ecently for a side project, I figured I would give the latest version of http://www.slimframework.com/ a shot as I was building a small application where I didn’t think I would need many ‘full stack’ framework features. For most projects, I generally reach for http://laravel.com/.
The first thing I came up against was that I wanted a templating engine, Blade? nope, we’re using slim! So off I went and pulled in the Slim-Twig package, great, I have templates. I was quite familiar with Twig and was quite simple to get setup.
My next job was fetching some data from an XML feed and mapping it to my own entities, it was rather slow to do this every page load so caching to the rescue! I reached for http://github.com/doctrine/cache and just used the filesystem driver, great success! Next?
I kept developing, then got sick of having to manually wire up my container services, this is a somewhat controversial this view but I like the auto wiring feature in the Laravel container, so I ventured out and ended up pulling in http://github.com/PHP-DI/Slim-Bridge so that I could have some auto-wiring!
The next hurdle was authentication, I had a bit of a unique requirement where I was authenticating to an LDAP server, but to check if the credentials are valid, I need to try to ‘bind’ to the server, which is the term used for authenticating to an LDAP server. Authenticate to authenticate you say? Yup.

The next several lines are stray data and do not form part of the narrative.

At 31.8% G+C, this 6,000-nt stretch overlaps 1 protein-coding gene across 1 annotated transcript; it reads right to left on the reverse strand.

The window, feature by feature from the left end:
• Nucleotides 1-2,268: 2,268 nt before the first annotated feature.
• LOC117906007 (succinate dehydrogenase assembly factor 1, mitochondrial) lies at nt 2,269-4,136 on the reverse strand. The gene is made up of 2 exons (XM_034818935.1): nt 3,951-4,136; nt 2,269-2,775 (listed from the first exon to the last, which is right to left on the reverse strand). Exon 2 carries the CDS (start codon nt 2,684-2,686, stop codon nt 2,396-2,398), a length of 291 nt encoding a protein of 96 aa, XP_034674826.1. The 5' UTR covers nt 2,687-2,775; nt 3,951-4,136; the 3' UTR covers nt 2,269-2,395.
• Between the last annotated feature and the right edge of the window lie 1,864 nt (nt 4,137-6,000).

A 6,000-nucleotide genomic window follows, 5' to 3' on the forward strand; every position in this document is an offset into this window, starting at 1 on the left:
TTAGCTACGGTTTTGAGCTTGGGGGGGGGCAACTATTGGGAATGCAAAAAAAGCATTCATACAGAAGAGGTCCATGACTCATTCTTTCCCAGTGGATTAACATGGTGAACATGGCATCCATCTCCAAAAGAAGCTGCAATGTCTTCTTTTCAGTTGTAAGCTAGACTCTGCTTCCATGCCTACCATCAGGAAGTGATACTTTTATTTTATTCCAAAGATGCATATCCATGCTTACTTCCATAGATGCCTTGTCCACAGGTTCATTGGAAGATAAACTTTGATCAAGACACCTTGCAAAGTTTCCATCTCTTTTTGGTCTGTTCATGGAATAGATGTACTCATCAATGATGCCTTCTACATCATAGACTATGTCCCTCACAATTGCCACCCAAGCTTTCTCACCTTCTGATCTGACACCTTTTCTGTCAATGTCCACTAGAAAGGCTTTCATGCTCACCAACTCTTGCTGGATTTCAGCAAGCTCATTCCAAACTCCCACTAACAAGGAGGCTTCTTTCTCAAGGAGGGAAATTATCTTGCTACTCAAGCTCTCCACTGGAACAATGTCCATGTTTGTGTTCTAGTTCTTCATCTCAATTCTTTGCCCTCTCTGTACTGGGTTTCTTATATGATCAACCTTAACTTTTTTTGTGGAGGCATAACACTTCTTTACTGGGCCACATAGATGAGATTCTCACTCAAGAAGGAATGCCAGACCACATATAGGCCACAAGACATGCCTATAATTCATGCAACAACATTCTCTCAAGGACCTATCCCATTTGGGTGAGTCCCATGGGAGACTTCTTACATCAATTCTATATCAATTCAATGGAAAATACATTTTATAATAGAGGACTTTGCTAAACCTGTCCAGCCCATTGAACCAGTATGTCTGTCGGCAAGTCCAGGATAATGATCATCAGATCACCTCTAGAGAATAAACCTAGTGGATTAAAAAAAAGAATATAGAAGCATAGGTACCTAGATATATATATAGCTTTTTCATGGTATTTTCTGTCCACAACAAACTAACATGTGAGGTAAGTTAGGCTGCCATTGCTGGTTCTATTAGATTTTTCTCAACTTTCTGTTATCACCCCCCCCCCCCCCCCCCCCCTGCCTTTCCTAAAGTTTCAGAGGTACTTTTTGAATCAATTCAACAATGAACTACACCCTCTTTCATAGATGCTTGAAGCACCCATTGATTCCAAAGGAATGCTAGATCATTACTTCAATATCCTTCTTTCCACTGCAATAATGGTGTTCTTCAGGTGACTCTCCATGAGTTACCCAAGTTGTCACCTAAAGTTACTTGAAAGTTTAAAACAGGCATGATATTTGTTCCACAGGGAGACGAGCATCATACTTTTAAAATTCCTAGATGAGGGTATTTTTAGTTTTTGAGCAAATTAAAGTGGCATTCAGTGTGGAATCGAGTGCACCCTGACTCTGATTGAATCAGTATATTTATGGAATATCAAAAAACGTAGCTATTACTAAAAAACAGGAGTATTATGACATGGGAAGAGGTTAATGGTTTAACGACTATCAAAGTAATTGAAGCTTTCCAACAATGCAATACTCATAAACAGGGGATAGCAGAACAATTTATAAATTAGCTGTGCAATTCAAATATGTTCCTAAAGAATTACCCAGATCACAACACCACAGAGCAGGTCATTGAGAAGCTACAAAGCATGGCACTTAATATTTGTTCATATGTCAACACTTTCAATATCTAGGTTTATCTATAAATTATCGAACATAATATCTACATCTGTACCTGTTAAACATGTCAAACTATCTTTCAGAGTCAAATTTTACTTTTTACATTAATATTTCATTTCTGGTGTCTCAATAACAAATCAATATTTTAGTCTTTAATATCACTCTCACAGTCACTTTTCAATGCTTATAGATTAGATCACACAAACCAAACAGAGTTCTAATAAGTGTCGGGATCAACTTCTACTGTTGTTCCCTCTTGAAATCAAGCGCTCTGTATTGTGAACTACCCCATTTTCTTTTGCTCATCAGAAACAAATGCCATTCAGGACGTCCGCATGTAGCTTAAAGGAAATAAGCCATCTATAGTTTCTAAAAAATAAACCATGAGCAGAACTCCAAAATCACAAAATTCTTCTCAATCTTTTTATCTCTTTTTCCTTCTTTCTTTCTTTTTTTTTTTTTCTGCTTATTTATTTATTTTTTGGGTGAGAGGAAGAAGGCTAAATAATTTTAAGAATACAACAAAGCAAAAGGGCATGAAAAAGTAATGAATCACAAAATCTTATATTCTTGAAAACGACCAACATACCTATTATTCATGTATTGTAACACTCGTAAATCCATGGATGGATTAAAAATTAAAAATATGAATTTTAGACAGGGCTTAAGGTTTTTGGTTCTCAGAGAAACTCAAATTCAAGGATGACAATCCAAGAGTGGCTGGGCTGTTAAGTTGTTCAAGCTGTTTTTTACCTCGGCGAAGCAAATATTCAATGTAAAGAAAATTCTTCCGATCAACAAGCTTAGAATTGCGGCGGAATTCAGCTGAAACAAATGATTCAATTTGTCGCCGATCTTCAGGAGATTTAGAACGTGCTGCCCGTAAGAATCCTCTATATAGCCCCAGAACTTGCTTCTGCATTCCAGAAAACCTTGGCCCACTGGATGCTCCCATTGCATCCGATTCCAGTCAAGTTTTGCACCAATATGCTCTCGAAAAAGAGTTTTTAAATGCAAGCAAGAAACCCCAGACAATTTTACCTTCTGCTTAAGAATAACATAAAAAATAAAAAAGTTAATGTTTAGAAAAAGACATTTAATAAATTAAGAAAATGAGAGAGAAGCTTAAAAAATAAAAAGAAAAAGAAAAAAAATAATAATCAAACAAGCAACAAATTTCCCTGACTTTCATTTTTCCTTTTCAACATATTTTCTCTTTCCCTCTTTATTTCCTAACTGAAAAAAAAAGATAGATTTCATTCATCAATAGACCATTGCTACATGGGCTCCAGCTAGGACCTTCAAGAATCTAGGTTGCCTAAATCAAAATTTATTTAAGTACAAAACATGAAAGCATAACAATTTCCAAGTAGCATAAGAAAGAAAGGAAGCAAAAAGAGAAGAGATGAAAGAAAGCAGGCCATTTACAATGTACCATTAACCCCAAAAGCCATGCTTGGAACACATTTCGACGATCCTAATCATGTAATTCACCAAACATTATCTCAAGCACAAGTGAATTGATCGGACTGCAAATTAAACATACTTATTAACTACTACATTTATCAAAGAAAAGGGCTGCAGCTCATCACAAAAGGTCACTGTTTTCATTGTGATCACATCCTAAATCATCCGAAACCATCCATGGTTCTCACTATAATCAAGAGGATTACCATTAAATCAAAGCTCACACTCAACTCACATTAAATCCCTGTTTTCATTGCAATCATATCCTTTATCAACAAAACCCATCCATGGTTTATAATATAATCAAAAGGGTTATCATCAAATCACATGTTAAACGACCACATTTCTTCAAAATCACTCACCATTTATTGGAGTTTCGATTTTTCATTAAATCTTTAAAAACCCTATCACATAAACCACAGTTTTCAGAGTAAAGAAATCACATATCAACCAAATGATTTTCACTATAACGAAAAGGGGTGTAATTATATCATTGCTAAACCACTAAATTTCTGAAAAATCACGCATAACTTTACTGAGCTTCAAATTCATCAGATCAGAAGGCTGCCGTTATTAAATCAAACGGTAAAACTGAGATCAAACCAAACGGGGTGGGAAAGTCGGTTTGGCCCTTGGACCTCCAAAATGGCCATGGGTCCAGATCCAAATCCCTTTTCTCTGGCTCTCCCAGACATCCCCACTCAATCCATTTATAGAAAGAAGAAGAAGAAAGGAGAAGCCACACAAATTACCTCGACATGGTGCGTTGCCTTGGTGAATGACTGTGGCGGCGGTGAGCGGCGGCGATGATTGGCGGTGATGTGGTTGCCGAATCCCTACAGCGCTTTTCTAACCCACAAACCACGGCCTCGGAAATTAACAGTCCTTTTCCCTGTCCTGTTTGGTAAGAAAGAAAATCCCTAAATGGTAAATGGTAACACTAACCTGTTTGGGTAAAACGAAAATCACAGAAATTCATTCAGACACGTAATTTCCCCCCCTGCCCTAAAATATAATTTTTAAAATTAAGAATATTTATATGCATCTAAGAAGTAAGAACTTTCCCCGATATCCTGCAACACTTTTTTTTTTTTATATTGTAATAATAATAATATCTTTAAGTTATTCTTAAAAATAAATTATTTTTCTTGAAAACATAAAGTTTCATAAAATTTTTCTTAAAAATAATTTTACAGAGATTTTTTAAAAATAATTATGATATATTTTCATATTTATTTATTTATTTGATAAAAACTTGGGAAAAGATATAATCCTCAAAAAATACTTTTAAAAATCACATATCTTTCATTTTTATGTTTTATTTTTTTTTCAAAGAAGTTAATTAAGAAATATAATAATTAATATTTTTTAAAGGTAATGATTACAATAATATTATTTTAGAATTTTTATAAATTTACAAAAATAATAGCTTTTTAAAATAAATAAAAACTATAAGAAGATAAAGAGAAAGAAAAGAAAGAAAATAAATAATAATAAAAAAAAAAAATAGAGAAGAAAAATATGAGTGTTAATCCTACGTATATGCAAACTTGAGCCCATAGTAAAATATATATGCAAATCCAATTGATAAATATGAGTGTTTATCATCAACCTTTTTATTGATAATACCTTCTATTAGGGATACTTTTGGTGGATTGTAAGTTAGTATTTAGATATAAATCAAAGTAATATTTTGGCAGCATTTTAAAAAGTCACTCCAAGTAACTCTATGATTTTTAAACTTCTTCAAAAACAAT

For this I ended up writing a light wrapper over http://github.com/zendframework/zend-authentication, in this case, I feel like this was better suited to the situation, and not trying to shoehorn my LDAP authentication requirement into the Laravel’s built-in authentication.
I had built a custom ‘framework’ of sorts with components from everywhere! Great you think, small decoupled libraries are fantastic so we can build our own small application from the ground up.
Truth be told looking back at the experience, even these simple things that I needed, (Caching, Templates, Authentication) are already solved for me in Laravel, out of the box, with almost zero configuration, ‘it just works’.
I’m not dismissing micro frameworks, I just feel for this use, and many other uses, the time saving and developer productivity gains with using a full stack framework outweighs lots of manual configuration, picking what library to use and putting it all together.
While working on this, another thing crossed my mind. What if this wasn’t a side project? What if it was some huge production application, the cognitive overhead of trying to keep all these libraries and components in your head would be quite overwhelming, and imagine how long it would take to get another developer up to speed? Full stack frameworks solve the already solved problems for us, so why reinvent the universe?
You can find the code for the project on my Github, http://www.github.com/samgreenwood/nodemap
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